This article has been republished, with permission, from EcoTalker, HERE.
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As articulated by the Indian Prime Minister, Shri Narendra Modi, India aims to grow into a USD 5 trillion economy by 2024-25, thus making India the third-largest economy in the world. Given 4% inflation, as MPC specified by the Government for the RBI , this requires real annual growth rate in GDP of 8 per cent.
In this article, we will talk about two major ideas proposed in the economic survey to achieve this goal and at the same time, solve major pressing problems in India. The Survey suggests a shift from the Anglo-Saxon view of the economy and towards a structure better suited for the present times. The second idea encouraged is the incorporation of behavioural economics into public policy making.
Departure from Traditional Anglo-Saxon view of the Economy
Let’s start by understanding what exactly the Anglo-Saxon model or Anglo-Saxon capitalism is. The Anglo-Saxon model is a capitalist model that emerged in the 1970s based on the Chicago School of Economics. In economies with Anglo-Saxon Capitalism, levels of taxes and regulations are low compared to other capitalism models. Additionally, it has stronger property rights and contract enforcement, there are lower barriers to free trade and many companies claim that doing business is easier. It also has fewer regulations, especially regarding labor markets i.e. less red tape. It dates back to the ideas of classical economist Adam Smith and exists in the rich advanced economies such as the US, UK, Canada, Australia, Ireland, and New Zealand.
So why the shift?
Critics of this model claim that it neglects the interests of stakeholders, leads to inequality and higher levels of poverty as compared to other models.
My personal understanding of this suggestion in the Economic Survey was basically to move away from the traditional approach and towards the contemporary ‘Modinomics’, which somewhat involves the incorporation of Behavioural Economics into policymaking (Daniel Kahnemann and Amos Tversky termed ‘prospect theory’ in 1979) and looking at the economy as being in a state of constant disequilibrium, imbibing new learning from the economic literature following the Global Financial Crisis.
Viewing the economy as being in a constant state of disequilibrium – a virtuous/ vicious cycle.
First, the core premise of the traditional economic theory is that people choose by optimizing, they make unbiased choices and have ‘rational expectations’. Another major warehouse of the economic theory is that of equilibrium. In competitive markets where prices are free to move up and down, they fluctuate in a way that makes supply equal demand. In contrast, the survey suggests viewing the economy as being in a constant state of disequilibrium as captured by a virtuous or vicious cycle.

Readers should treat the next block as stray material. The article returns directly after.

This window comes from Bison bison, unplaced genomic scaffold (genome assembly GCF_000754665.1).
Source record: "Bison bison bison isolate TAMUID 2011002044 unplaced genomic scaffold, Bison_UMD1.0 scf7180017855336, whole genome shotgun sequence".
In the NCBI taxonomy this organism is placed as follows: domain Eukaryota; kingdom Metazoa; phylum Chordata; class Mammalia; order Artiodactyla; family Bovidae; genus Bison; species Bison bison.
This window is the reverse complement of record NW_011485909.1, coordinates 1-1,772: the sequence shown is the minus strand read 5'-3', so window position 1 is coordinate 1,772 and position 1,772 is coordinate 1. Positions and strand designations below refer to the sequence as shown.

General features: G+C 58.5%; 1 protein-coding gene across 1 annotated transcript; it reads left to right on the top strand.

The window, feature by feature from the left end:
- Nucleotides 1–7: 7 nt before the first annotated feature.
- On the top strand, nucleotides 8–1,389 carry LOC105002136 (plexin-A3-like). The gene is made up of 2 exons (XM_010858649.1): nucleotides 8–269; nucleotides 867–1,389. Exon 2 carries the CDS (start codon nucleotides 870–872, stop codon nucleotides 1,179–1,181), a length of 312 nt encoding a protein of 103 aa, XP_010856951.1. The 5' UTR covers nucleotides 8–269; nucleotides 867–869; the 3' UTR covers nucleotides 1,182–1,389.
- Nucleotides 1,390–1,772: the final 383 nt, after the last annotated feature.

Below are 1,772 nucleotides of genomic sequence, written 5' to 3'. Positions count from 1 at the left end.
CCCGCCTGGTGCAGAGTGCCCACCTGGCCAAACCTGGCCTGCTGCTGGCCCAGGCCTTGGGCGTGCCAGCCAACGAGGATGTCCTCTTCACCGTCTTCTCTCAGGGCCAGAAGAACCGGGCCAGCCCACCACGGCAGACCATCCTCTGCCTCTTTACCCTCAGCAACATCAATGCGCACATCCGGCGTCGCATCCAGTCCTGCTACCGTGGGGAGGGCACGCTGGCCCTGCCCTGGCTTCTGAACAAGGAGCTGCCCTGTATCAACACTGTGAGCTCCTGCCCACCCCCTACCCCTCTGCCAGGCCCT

Second, the traditional view often attempts to solve job creation, demand, exports, and economic growth as separate problems. In disparity, the survey suggests that these macroeconomic phenomena exhibit significant complementarities. Therefore, understanding the ‘key driver’ and enhancing the same enables simultaneous growth in these macro phenomena and enables the economy to thrive.
When viewed in this manner, the triggering macro-economic ‘key driver’ that catalyzes the economy into a virtuous cycle becomes critical. This Survey makes the case for investment, both public and private, as the ‘key driver’ that can create a self-sustaining virtuous cycle in India.
Investment, especially private investment, is the ‘key driver’ that drives demand, creates capacity, increases labor productivity, introduces new technology, allows creative destruction, and generates jobs.
By providing evidence from across the globe, especially from China and East Asia in recent times, it is suggested that high growth rates have been sustained only by a growth model driven by a virtuous cycle of savings, investment and exports catalyzed and supported by a favorable demographic phase.
Emphasis is made on the importance of savings ( ‘-Horioka Puzzle’ 1980 ) pointing out the positive correlation between savings and growth, the importance of precautionary savings and how high investment must be backed by domestic savings in order to support the economy.
The Survey also talks about an ‘aggressive export strategy’ like reducing India’s overall tariffs, which could be beneficial for India in the midst of the ongoing trade war between the US and China.